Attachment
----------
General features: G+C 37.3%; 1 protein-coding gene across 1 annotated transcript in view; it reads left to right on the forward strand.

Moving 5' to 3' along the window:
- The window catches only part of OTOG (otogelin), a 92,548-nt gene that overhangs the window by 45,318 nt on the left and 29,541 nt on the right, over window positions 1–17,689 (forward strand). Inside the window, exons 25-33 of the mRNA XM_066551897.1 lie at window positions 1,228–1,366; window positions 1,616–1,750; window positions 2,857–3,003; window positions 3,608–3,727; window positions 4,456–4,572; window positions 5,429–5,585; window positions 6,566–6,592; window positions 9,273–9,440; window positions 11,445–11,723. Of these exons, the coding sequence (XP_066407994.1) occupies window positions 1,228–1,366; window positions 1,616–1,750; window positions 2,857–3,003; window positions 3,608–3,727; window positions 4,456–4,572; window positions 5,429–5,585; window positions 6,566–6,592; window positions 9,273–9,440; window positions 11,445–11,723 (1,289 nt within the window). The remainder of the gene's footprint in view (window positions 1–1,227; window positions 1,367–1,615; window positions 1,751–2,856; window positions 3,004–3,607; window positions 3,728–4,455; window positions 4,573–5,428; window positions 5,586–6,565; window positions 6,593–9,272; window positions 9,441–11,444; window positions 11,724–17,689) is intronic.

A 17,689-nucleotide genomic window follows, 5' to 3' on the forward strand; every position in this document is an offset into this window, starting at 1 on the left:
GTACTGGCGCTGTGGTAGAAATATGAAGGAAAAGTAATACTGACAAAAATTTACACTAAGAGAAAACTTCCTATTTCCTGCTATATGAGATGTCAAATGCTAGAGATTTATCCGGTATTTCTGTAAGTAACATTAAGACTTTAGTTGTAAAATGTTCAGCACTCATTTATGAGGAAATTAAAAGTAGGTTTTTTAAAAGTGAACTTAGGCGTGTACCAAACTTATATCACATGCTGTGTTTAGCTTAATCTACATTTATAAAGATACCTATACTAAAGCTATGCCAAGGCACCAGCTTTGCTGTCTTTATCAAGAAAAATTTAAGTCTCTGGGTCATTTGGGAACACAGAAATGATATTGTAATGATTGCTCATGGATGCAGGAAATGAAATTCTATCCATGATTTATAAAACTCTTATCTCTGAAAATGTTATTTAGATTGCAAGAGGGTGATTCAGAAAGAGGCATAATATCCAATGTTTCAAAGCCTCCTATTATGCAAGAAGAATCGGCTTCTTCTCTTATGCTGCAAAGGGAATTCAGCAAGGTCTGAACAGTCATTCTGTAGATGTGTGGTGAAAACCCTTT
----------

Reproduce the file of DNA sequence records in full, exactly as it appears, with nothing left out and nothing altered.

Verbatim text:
General features: G+C 37.3%; 1 protein-coding gene across 1 annotated transcript in view; it reads left to right on the forward strand.

Moving 5' to 3' along the window:
- The window catches only part of OTOG (otogelin), a 92,548-nt gene that overhangs the window by 45,318 nt on the left and 29,541 nt on the right, over window positions 1–17,689 (forward strand). Inside the window, exons 25-33 of the mRNA XM_066551897.1 lie at window positions 1,228–1,366; window positions 1,616–1,750; window positions 2,857–3,003; window positions 3,608–3,727; window positions 4,456–4,572; window positions 5,429–5,585; window positions 6,566–6,592; window positions 9,273–9,440; window positions 11,445–11,723. Of these exons, the coding sequence (XP_066407994.1) occupies window positions 1,228–1,366; window positions 1,616–1,750; window positions 2,857–3,003; window positions 3,608–3,727; window positions 4,456–4,572; window positions 5,429–5,585; window positions 6,566–6,592; window positions 9,273–9,440; window positions 11,445–11,723 (1,289 nt within the window). The remainder of the gene's footprint in view (window positions 1–1,227; window positions 1,367–1,615; window positions 1,751–2,856; window positions 3,004–3,607; window positions 3,728–4,455; window positions 4,573–5,428; window positions 5,586–6,565; window positions 6,593–9,272; window positions 9,441–11,444; window positions 11,724–17,689) is intronic.

A 17,689-nucleotide genomic window follows, 5' to 3' on the forward strand; every position in this document is an offset into this window, starting at 1 on the left:
GTACTGGCGCTGTGGTAGAAATATGAAGGAAAAGTAATACTGACAAAAATTTACACTAAGAGAAAACTTCCTATTTCCTGCTATATGAGATGTCAAATGCTAGAGATTTATCCGGTATTTCTGTAAGTAACATTAAGACTTTAGTTGTAAAATGTTCAGCACTCATTTATGAGGAAATTAAAAGTAGGTTTTTTAAAAGTGAACTTAGGCGTGTACCAAACTTATATCACATGCTGTGTTTAGCTTAATCTACATTTATAAAGATACCTATACTAAAGCTATGCCAAGGCACCAGCTTTGCTGTCTTTATCAAGAAAAATTTAAGTCTCTGGGTCATTTGGGAACACAGAAATGATATTGTAATGATTGCTCATGGATGCAGGAAATGAAATTCTATCCATGATTTATAAAACTCTTATCTCTGAAAATGTTATTTAGATTGCAAGAGGGTGATTCAGAAAGAGGCATAATATCCAATGTTTCAAAGCCTCCTATTATGCAAGAAGAATCGGCTTCTTCTCTTATGCTGCAAAGGGAATTCAGCAAGGTCTGAACAGTCATTCTGTAGATGTGTGGTGAAAACCCTTT